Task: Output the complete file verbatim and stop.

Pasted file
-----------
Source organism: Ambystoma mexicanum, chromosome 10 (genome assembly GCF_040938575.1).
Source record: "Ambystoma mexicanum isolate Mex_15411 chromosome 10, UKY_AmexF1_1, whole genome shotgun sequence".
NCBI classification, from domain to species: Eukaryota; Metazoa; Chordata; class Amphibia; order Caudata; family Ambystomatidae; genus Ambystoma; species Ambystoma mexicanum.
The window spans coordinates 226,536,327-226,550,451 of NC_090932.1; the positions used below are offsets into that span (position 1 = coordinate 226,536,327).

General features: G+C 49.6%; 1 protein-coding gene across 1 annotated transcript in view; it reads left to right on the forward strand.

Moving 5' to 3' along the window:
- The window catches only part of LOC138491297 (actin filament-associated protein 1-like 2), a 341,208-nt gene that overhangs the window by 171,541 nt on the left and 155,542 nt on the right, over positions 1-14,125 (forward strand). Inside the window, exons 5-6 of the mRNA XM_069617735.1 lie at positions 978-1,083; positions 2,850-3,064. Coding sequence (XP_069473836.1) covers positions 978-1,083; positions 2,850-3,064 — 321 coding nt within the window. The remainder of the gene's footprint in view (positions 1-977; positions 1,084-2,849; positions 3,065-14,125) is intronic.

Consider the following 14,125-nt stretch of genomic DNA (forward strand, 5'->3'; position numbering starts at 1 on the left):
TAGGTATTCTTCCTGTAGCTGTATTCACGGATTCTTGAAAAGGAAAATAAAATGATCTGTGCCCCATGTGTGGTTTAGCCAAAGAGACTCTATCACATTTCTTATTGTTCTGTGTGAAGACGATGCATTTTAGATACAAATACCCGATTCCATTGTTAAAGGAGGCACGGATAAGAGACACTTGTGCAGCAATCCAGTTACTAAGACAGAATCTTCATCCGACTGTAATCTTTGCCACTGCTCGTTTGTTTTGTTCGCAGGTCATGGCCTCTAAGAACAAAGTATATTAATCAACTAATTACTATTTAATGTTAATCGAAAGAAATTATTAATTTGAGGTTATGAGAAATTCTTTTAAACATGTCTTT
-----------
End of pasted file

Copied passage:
Source organism: Ambystoma mexicanum, chromosome 10 (genome assembly GCF_040938575.1).
Source record: "Ambystoma mexicanum isolate Mex_15411 chromosome 10, UKY_AmexF1_1, whole genome shotgun sequence".
NCBI classification, from domain to species: Eukaryota; Metazoa; Chordata; class Amphibia; order Caudata; family Ambystomatidae; genus Ambystoma; species Ambystoma mexicanum.
The window spans coordinates 226,536,327-226,550,451 of NC_090932.1; the positions used below are offsets into that span (position 1 = coordinate 226,536,327).

General features: G+C 49.6%; 1 protein-coding gene across 1 annotated transcript in view; it reads left to right on the forward strand.

Moving 5' to 3' along the window:
- The window catches only part of LOC138491297 (actin filament-associated protein 1-like 2), a 341,208-nt gene that overhangs the window by 171,541 nt on the left and 155,542 nt on the right, over positions 1-14,125 (forward strand). Inside the window, exons 5-6 of the mRNA XM_069617735.1 lie at positions 978-1,083; positions 2,850-3,064. Coding sequence (XP_069473836.1) covers positions 978-1,083; positions 2,850-3,064 — 321 coding nt within the window. The remainder of the gene's footprint in view (positions 1-977; positions 1,084-2,849; positions 3,065-14,125) is intronic.

Consider the following 14,125-nt stretch of genomic DNA (forward strand, 5'->3'; position numbering starts at 1 on the left):
TAGGTATTCTTCCTGTAGCTGTATTCACGGATTCTTGAAAAGGAAAATAAAATGATCTGTGCCCCATGTGTGGTTTAGCCAAAGAGACTCTATCACATTTCTTATTGTTCTGTGTGAAGACGATGCATTTTAGATACAAATACCCGATTCCATTGTTAAAGGAGGCACGGATAAGAGACACTTGTGCAGCAATCCAGTTACTAAGACAGAATCTTCATCCGACTGTAATCTTTGCCACTGCTCGTTTGTTTTGTTCGCAGGTCATGGCCTCTAAGAACAAAGTATATTAATCAACTAATTACTATTTAATGTTAATCGAAAGAAATTATTAATTTGAGGTTATGAGAAATTCTTTTAAACATGTCTTT